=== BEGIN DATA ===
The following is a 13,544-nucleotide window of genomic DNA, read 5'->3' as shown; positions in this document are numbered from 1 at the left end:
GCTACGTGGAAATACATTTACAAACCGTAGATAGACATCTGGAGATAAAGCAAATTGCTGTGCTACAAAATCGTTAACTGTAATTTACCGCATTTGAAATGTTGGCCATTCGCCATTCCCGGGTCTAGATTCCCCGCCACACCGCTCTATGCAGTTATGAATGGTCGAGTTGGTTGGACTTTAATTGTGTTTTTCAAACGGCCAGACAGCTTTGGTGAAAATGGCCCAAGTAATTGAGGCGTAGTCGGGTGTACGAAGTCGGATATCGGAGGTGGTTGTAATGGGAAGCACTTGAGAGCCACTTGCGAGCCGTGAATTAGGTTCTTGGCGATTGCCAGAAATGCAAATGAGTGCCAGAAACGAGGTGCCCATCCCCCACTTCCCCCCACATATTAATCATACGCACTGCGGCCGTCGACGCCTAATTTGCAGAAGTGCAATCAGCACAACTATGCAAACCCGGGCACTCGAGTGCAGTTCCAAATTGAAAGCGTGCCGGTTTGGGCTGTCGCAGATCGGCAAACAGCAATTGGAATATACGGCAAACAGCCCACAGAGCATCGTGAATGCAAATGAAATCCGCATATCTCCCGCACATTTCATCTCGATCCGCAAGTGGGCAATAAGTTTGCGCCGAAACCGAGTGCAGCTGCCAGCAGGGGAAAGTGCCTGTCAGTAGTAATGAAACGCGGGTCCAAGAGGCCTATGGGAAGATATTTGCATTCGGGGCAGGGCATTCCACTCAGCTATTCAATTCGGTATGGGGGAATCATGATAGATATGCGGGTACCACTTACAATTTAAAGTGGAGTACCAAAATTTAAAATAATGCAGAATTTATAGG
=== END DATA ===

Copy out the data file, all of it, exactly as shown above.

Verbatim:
The following is a 13,544-nucleotide window of genomic DNA, read 5'->3' as shown; positions in this document are numbered from 1 at the left end:
GCTACGTGGAAATACATTTACAAACCGTAGATAGACATCTGGAGATAAAGCAAATTGCTGTGCTACAAAATCGTTAACTGTAATTTACCGCATTTGAAATGTTGGCCATTCGCCATTCCCGGGTCTAGATTCCCCGCCACACCGCTCTATGCAGTTATGAATGGTCGAGTTGGTTGGACTTTAATTGTGTTTTTCAAACGGCCAGACAGCTTTGGTGAAAATGGCCCAAGTAATTGAGGCGTAGTCGGGTGTACGAAGTCGGATATCGGAGGTGGTTGTAATGGGAAGCACTTGAGAGCCACTTGCGAGCCGTGAATTAGGTTCTTGGCGATTGCCAGAAATGCAAATGAGTGCCAGAAACGAGGTGCCCATCCCCCACTTCCCCCCACATATTAATCATACGCACTGCGGCCGTCGACGCCTAATTTGCAGAAGTGCAATCAGCACAACTATGCAAACCCGGGCACTCGAGTGCAGTTCCAAATTGAAAGCGTGCCGGTTTGGGCTGTCGCAGATCGGCAAACAGCAATTGGAATATACGGCAAACAGCCCACAGAGCATCGTGAATGCAAATGAAATCCGCATATCTCCCGCACATTTCATCTCGATCCGCAAGTGGGCAATAAGTTTGCGCCGAAACCGAGTGCAGCTGCCAGCAGGGGAAAGTGCCTGTCAGTAGTAATGAAACGCGGGTCCAAGAGGCCTATGGGAAGATATTTGCATTCGGGGCAGGGCATTCCACTCAGCTATTCAATTCGGTATGGGGGAATCATGATAGATATGCGGGTACCACTTACAATTTAAAGTGGAGTACCAAAATTTAAAATAATGCAGAATTTATAGG